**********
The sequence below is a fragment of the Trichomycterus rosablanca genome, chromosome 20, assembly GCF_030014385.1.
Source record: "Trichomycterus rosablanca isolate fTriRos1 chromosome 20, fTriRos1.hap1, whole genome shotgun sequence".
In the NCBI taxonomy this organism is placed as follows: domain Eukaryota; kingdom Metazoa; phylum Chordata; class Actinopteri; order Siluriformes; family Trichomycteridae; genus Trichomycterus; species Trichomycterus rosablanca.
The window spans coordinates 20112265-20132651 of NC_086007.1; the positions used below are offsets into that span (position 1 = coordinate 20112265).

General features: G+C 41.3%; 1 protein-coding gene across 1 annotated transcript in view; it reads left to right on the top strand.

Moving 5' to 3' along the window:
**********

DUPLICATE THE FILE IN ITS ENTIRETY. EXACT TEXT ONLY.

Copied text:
The sequence below is a fragment of the Trichomycterus rosablanca genome, chromosome 20, assembly GCF_030014385.1.
Source record: "Trichomycterus rosablanca isolate fTriRos1 chromosome 20, fTriRos1.hap1, whole genome shotgun sequence".
In the NCBI taxonomy this organism is placed as follows: domain Eukaryota; kingdom Metazoa; phylum Chordata; class Actinopteri; order Siluriformes; family Trichomycteridae; genus Trichomycterus; species Trichomycterus rosablanca.
The window spans coordinates 20112265-20132651 of NC_086007.1; the positions used below are offsets into that span (position 1 = coordinate 20112265).

General features: G+C 41.3%; 1 protein-coding gene across 1 annotated transcript in view; it reads left to right on the top strand.

Moving 5' to 3' along the window: